The American labor movement has declined significantly since 1960. Once a powerful part of American life, bringing economic democracy to the nation, organized labor has become a shell of itself, with numbers far lower than a half-century ago. The 1960s began with a powerful movement divided on race but also deeply influenced by the civil rights movement. Deindustrialization and capital mobility cut into labor’s power after 1965 as factories closed. The rise of public sector unionism in the 1970s briefly gave labor new power, but private sector unions faced enormous internal dissension throughout that decade. The Reagan administration ushered in a new era of warfare against organized labor when the president fired the striking air traffic controllers in 1981. Soon, private sector employers engaged in brutal anti-union campaigns. Reforms within labor in the 1990s sought to renew the movement’s long tradition of organizing, but with mixed success at best. Since the 1980s, we have seen more attacks on organized labor, especially Republican-led campaigns against public sector union rights beginning in 2011 that culminated in the 2019 Supreme Court ruling that declared required dues for non-union members unconstitutional. Labor’s decline has led to a new era of income inequality but also brought a stronger class-centric politics back into American life as everyday people seek new answers to the tenuousness of their economic lives.

Article

Donna T. Haverty-Stacke

The first Labor Day parade was held on September 5, 1882, in New York City. It, and the annual holiday demonstrations that followed in that decade and the next, resulted from the growth of the modern organized labor movement that took place in the context of the second industrial revolution. These first Labor Day celebrations also became part of the then ongoing ideological and tactical divisions within that movement. By the early 1900s, workers’ desire to enjoy the fruits of their labor by participating in popular leisure pursuits came to characterize the day. But union leaders, who considered such leisure pursuits a distraction from displays of union solidarity, continued to encourage the organization of parades. With the protections afforded to organized labor by the New Deal, and with the gains made during and after World War II (particularly among unionized white, male, industrial laborers), Labor Day parades declined further after 1945 as workers enjoyed access to mass cultural pursuits, increasingly in suburban settings. This decline was indicative of a broader loss of union movement culture that had served to build solidarity within unions, display working-class militancy to employers, and communicate the legitimacy of organized labor to the American public. From time to time since the late 1970s unions have attempted to reclaim the power of Labor Day to make concerted demands through their display of workers’ united power; but, for most Americans the holiday has become part of a three-day weekend devoted to shopping or leisure that marks the end of the summer season.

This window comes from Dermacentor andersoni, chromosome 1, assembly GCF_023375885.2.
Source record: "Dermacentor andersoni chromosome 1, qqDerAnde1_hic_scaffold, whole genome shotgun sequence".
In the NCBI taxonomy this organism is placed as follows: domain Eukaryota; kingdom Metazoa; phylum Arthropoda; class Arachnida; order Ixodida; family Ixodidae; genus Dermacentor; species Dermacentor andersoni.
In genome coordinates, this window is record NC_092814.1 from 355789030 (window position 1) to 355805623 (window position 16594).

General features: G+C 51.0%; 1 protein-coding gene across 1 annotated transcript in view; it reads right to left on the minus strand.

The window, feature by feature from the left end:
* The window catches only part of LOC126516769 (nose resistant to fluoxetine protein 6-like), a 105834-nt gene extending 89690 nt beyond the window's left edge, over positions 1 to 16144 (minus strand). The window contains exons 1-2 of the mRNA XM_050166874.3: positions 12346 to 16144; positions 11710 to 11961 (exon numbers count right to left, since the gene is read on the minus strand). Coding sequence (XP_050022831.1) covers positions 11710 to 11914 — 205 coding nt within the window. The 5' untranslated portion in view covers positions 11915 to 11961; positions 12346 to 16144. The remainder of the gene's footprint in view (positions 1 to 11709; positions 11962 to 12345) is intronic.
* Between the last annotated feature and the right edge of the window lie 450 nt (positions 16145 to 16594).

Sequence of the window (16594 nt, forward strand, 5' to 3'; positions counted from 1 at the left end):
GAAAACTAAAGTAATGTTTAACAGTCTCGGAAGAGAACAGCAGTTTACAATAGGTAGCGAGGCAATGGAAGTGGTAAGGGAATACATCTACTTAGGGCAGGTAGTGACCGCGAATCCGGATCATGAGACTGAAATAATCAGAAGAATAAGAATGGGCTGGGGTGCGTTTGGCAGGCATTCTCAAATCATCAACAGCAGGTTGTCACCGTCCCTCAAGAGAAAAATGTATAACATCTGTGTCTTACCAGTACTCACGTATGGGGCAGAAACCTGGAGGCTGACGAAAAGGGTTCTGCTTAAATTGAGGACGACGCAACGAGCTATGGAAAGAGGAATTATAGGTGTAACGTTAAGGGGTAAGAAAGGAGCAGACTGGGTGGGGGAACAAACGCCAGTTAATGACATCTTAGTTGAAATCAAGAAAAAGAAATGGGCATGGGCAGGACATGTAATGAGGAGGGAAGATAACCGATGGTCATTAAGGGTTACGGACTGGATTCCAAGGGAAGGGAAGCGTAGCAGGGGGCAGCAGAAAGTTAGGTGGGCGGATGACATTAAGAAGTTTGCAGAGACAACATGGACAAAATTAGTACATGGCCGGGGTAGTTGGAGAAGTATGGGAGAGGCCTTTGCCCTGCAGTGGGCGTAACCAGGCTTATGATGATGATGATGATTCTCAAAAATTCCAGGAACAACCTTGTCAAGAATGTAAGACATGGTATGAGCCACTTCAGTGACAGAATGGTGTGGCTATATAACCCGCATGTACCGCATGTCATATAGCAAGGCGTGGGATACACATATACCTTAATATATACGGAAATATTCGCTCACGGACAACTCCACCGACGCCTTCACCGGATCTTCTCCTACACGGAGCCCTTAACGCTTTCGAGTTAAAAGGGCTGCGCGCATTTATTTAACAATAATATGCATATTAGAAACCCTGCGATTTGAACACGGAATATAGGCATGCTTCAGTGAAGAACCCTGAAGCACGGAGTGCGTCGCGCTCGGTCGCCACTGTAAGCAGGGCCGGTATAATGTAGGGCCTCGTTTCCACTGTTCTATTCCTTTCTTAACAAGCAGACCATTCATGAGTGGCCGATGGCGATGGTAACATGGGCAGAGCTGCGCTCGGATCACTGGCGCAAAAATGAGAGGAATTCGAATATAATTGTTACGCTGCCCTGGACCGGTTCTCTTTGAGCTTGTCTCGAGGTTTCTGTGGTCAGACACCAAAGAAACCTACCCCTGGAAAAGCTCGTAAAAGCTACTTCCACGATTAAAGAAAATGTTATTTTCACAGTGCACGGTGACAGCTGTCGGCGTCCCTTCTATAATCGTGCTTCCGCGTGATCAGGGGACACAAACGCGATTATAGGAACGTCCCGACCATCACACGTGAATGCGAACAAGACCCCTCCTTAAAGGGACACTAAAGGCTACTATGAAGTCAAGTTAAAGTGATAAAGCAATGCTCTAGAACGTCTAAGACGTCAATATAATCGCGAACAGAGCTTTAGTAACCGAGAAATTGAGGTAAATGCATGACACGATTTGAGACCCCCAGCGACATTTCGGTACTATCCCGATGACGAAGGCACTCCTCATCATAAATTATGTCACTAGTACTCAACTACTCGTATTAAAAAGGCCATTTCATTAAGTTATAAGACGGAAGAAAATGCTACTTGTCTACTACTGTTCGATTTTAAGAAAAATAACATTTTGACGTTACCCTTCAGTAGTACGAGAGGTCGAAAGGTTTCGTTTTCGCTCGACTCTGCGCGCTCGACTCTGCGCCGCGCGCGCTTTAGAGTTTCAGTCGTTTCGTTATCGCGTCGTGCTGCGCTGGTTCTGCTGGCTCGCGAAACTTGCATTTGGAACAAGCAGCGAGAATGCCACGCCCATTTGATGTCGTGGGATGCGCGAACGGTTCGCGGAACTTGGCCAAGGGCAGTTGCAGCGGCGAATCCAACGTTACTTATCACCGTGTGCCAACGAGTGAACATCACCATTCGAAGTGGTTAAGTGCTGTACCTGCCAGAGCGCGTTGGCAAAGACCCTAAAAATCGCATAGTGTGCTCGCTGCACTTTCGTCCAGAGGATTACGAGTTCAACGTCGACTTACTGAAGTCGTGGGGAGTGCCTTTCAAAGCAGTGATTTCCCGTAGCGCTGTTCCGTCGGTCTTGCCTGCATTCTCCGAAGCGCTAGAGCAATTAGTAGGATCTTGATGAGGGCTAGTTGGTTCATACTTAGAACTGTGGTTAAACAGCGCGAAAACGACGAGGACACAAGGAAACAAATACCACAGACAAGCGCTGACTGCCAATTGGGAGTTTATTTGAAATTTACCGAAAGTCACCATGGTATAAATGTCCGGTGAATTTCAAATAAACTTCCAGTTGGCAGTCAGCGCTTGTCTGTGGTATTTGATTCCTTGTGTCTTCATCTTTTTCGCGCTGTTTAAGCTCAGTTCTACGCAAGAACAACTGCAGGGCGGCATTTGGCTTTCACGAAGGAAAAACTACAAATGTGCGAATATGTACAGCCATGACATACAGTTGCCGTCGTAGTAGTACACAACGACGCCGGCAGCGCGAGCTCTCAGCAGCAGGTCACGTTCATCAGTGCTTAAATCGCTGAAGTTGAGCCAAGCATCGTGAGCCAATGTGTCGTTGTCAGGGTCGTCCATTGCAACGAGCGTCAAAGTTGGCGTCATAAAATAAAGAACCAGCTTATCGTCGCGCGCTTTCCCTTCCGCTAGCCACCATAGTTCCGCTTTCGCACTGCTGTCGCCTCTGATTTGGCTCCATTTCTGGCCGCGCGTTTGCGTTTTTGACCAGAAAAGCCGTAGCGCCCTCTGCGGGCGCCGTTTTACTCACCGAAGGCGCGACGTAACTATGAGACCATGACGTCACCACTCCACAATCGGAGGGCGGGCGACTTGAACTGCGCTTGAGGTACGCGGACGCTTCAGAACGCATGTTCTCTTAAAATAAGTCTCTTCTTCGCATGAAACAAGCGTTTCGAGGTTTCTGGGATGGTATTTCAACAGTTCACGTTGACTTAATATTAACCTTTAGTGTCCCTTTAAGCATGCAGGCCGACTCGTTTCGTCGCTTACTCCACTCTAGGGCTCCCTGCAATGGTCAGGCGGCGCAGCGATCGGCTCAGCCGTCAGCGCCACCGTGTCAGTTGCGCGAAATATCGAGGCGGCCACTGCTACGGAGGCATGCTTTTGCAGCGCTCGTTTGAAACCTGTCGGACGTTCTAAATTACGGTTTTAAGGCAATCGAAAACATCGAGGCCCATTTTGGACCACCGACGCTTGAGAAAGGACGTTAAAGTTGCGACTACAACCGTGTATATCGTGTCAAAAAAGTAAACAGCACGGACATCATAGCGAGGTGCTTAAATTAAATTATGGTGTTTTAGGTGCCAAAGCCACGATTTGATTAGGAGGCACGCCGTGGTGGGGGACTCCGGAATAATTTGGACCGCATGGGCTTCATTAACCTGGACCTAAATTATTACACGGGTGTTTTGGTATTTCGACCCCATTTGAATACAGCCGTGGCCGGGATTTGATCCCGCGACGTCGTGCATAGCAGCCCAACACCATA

Article

If one considers all the links in the food chain—from crop cultivation to harvesting to processing to transportation to provision and service—millions of workers are required to get food from fields and farms to our grocery stores, restaurants, and kitchen tables. One out of every seven workers in the United States performs a job related in some way to food, whether it is in direct on-farm employment, in stores, in eating/drinking establishments, or in other agriculture-related sectors. According to demographic breakdowns of US food labor, people of color and immigrants (of varying legal and citizenship statuses) hold the majority of low-wage jobs in the US food system. Since the late 19th century Latinos (people of Latin American descent living in the United States) have played a tremendous role in powering the nation’s food industry. In the Southwest, Mexicans and Mexican Americans have historically worked as farmworkers, street vendors, restaurateurs, and employees in food factories. The Bracero Program (1942–1964) only strengthened the pattern of hiring Latinos as food workers by importing a steady stream of Mexican guest workers into fields, orchards, and vineyards across all regions of the United States. Meanwhile, mid-20th-century Puerto Rican agricultural guest workers served the farms and food processing factories of the Midwest and East Coast. In the late 20th and early 21st centuries, Central American food labor has become more noticeable in restaurants, the meat and seafood industries, and street food vending. It is deeply ironic, then, that the workers who help to nourish us and get our food to us go so unnourished themselves. Across the board, food laborers lack many privileges and basic rights. There is still no federal minimum wage for the almost three million farmworkers who labor in the nation’s fruit orchards, vineyards, and vegetable fields. Farmworkers (who are overwhelmingly Latino and undocumented) earn very low wages and face various health risks from pesticide exposure, extreme weather, a lack of nutritious, affordable food and potable water, substandard and unsanitary housing conditions, workplace abuse, unsafe transportation, and sexual harassment and assault. Other kinds of food workers—such as restaurant workers and street vendors—experience similar economic precarity and physical/social invisibility. While many of these substandard conditions exist because of employer decisions about costs and the treatment of their workers, American consumers seeking the lowest prices for food are also caught up in this cycle of exploitation. In efforts to stay competitive and profitable in what they give to grocery stores, restaurants, and the American public, farmers and food distributors trim costs wherever they can, which often negatively impacts the wages and conditions of those who are working the hardest at the bottom of the national food chain. To push back against these forms of exploitation, food entrepreneurs, worker unions, and other advocates have vocally supported Latinos in the US food industry and tried to address problems ranging from xenophobia to human trafficking.